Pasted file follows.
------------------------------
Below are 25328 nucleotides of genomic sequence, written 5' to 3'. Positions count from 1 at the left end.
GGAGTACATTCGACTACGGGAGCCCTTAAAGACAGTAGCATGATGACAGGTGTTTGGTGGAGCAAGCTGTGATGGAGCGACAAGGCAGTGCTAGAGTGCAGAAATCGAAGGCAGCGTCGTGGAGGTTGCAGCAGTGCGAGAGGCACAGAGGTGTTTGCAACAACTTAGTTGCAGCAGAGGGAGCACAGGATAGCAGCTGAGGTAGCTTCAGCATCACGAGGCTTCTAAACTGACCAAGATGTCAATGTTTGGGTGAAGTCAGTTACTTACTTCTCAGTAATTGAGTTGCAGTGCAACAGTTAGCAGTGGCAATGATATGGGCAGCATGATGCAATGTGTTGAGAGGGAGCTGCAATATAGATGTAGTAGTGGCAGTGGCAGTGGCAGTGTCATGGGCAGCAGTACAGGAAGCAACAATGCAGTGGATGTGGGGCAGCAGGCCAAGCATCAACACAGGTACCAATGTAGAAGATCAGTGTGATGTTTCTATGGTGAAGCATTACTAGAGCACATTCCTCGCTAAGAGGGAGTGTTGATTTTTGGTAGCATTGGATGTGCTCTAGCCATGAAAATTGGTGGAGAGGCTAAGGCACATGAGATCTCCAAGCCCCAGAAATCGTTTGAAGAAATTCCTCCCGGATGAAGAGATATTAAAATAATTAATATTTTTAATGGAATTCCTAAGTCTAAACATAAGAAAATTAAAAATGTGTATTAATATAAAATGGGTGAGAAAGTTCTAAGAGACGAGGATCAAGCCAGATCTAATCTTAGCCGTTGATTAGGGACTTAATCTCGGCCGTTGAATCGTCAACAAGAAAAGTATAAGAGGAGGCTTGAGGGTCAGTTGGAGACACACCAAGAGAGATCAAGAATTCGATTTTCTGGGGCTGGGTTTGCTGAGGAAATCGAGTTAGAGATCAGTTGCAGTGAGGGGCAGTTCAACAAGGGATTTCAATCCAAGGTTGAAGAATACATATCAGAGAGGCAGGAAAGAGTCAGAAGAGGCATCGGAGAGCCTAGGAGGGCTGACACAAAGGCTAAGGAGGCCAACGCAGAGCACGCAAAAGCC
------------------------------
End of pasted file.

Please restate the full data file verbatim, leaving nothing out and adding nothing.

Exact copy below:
Below are 25328 nucleotides of genomic sequence, written 5' to 3'. Positions count from 1 at the left end.
GGAGTACATTCGACTACGGGAGCCCTTAAAGACAGTAGCATGATGACAGGTGTTTGGTGGAGCAAGCTGTGATGGAGCGACAAGGCAGTGCTAGAGTGCAGAAATCGAAGGCAGCGTCGTGGAGGTTGCAGCAGTGCGAGAGGCACAGAGGTGTTTGCAACAACTTAGTTGCAGCAGAGGGAGCACAGGATAGCAGCTGAGGTAGCTTCAGCATCACGAGGCTTCTAAACTGACCAAGATGTCAATGTTTGGGTGAAGTCAGTTACTTACTTCTCAGTAATTGAGTTGCAGTGCAACAGTTAGCAGTGGCAATGATATGGGCAGCATGATGCAATGTGTTGAGAGGGAGCTGCAATATAGATGTAGTAGTGGCAGTGGCAGTGGCAGTGTCATGGGCAGCAGTACAGGAAGCAACAATGCAGTGGATGTGGGGCAGCAGGCCAAGCATCAACACAGGTACCAATGTAGAAGATCAGTGTGATGTTTCTATGGTGAAGCATTACTAGAGCACATTCCTCGCTAAGAGGGAGTGTTGATTTTTGGTAGCATTGGATGTGCTCTAGCCATGAAAATTGGTGGAGAGGCTAAGGCACATGAGATCTCCAAGCCCCAGAAATCGTTTGAAGAAATTCCTCCCGGATGAAGAGATATTAAAATAATTAATATTTTTAATGGAATTCCTAAGTCTAAACATAAGAAAATTAAAAATGTGTATTAATATAAAATGGGTGAGAAAGTTCTAAGAGACGAGGATCAAGCCAGATCTAATCTTAGCCGTTGATTAGGGACTTAATCTCGGCCGTTGAATCGTCAACAAGAAAAGTATAAGAGGAGGCTTGAGGGTCAGTTGGAGACACACCAAGAGAGATCAAGAATTCGATTTTCTGGGGCTGGGTTTGCTGAGGAAATCGAGTTAGAGATCAGTTGCAGTGAGGGGCAGTTCAACAAGGGATTTCAATCCAAGGTTGAAGAATACATATCAGAGAGGCAGGAAAGAGTCAGAAGAGGCATCGGAGAGCCTAGGAGGGCTGACACAAAGGCTAAGGAGGCCAACGCAGAGCACGCAAAAGCC